Cork, Ireland

Cork, along with our previous accent, Kerry, is one of the hardest accents to understand. As far as accents go, Donegal, Cork and Kelly are all ranked the hardest to understand. All these are from specific counties in Ireland and all share very close relations to their Irish heritage. Cork even has a few sounds directly imported from its Irish heritage.

Cork is, much as Kerry is, very closely related to the Irish language. It is often taken as the two parties singing to each other as it has a distinctly sing-song rhythm to it. It is very expressive and makes use of a lot of hand gestures as well as facial expressions. When speaking it, your actions can determine the attitude with which you are speaking or expressing yourself. People often find it to be very cute and funny. They are also a very sarcastic people with their questions and answers. I already like them. Nothing like dry wit to make your day. When it comes to Cork people, they often exaggerate a situation or talk in a very over-the-top fashion. We can all over-exaggerate at one time or another. For example, you may ask them how their day was and they may respond with “absolutely horrible” or “I almost died laughing” when asked about a joke. I bet this is why they are such a lively and fun folk. They are very quick to inspire or motivate people. It’s actually a part of their exaggeration. They make each other turn from down and depressed into happy and inspired. We could use more people like that in the world, I think.

Cork is a very dramatic language and, as I mentioned above, their expressions can determine the attitude or meaning of a word. They have a very fast-paced language. This is no doubt what makes them so hard to understand. They have long vowel sounds as well as parts of speech that cut into each other. The letter “R” has a very throaty quality to it, as well.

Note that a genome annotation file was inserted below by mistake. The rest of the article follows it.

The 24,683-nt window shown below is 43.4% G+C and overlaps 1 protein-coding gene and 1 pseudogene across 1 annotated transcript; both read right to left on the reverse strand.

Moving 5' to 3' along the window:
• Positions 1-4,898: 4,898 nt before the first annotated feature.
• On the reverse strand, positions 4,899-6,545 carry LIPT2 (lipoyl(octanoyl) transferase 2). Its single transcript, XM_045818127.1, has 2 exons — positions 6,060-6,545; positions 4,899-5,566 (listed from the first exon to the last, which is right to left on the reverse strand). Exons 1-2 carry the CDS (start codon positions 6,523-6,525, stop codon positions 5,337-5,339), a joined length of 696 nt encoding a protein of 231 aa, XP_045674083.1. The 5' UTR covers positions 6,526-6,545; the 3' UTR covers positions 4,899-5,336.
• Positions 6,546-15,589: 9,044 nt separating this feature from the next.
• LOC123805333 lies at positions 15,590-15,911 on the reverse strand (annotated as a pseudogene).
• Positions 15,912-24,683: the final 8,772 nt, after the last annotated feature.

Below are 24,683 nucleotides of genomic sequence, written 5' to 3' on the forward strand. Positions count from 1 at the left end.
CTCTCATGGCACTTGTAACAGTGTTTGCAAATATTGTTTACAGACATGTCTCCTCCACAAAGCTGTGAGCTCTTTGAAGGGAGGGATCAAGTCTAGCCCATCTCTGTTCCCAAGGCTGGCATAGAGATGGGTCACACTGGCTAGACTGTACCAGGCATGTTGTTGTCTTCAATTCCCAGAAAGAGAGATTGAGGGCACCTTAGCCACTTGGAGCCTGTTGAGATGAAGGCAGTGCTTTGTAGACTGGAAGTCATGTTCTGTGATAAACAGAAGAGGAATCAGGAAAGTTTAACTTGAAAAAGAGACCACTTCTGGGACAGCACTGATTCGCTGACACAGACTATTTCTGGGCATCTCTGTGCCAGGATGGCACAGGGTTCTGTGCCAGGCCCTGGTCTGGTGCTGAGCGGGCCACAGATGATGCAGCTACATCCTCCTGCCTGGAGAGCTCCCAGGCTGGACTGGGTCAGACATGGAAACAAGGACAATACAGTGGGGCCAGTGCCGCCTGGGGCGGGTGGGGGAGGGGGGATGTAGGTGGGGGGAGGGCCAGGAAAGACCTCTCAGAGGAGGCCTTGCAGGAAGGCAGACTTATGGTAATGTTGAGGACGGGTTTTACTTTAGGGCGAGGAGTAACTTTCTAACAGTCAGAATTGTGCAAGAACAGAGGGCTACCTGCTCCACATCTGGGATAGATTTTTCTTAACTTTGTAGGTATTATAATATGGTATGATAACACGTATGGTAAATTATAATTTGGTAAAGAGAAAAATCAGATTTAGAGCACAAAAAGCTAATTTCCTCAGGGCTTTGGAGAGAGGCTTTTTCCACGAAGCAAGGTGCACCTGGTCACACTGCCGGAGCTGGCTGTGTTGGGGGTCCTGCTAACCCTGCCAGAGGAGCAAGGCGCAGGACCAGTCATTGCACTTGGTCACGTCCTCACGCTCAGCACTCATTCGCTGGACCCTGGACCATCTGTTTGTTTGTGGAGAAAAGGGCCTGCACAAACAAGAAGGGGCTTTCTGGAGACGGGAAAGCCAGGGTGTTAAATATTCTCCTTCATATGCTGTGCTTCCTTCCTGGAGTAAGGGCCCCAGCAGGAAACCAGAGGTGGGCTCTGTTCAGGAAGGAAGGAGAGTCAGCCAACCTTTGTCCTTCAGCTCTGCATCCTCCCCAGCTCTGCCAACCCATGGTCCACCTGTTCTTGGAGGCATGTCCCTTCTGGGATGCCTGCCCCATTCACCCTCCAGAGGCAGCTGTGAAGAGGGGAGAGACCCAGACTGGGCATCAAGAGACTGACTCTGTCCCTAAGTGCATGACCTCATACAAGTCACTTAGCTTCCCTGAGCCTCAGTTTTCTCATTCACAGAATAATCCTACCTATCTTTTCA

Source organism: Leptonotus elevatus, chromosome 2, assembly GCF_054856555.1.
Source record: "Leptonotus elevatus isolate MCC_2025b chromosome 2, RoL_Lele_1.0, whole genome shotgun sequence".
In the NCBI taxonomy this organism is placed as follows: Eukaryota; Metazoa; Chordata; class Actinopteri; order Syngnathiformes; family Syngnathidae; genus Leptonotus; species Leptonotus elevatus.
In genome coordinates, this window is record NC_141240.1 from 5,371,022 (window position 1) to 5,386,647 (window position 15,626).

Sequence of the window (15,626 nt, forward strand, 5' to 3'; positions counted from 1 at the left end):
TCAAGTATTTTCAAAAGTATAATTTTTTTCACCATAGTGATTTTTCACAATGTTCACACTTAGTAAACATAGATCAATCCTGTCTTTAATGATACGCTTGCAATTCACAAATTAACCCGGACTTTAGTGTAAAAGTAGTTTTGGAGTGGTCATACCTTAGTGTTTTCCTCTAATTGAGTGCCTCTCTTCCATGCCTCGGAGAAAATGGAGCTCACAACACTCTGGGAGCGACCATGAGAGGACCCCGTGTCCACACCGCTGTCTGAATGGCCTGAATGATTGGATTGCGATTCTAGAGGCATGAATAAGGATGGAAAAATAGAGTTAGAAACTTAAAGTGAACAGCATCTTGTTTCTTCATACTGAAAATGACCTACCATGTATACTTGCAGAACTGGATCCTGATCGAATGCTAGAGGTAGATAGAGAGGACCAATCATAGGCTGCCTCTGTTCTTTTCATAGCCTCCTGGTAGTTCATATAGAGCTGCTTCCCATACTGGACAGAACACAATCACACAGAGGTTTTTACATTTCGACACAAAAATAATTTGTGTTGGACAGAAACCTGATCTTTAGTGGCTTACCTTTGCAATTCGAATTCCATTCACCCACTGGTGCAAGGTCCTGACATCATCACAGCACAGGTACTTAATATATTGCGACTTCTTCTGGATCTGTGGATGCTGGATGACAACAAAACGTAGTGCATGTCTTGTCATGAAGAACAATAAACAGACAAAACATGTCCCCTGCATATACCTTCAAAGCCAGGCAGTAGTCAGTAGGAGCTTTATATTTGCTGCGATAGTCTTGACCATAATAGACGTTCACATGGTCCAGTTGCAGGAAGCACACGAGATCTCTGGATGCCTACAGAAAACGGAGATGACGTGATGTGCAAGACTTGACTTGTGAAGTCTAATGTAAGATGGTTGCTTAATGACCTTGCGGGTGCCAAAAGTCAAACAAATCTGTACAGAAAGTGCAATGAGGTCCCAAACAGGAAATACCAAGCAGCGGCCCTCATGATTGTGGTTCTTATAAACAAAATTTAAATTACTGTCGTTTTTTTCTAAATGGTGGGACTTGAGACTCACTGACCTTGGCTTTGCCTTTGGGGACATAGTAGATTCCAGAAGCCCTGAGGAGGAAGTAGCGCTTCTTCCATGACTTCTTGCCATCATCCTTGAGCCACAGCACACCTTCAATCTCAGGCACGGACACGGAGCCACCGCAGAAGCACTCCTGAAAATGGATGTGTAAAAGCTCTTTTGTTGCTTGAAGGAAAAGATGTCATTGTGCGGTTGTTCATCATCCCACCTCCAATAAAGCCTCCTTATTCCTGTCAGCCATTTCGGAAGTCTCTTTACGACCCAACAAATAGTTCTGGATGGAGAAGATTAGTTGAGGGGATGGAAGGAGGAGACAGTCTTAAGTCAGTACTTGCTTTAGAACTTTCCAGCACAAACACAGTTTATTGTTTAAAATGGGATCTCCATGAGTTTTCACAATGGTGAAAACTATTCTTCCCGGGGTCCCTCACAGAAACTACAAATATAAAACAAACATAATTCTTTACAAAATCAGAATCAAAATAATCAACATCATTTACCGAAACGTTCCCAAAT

Depending on where you come from, Cork can be thick or thin. For example, when coming from Northern Cork you may have a thick accent or if you come from Southern Cork it may be thin. This language has developed from the original Irish and to this day survives in all its sarcastic glory. Cork is a language that may share its level of difficulty with Kerry, but definitely has its own distinct accent as well as lovely, lively people behind it. Should you ever find yourself in Cork, please keep in mind that you will need to be patient when it comes to every day communication as sometimes not even Cork people understand each other.

All in all a beautiful people with a fascinating language. If I ever get a chance to meet a Cork, I will speak to them non-stop just to experience the beauty and inspiration of such a lively and fun language.

God bless all of you, my darling avidReaders. I hope you are enjoying this series.

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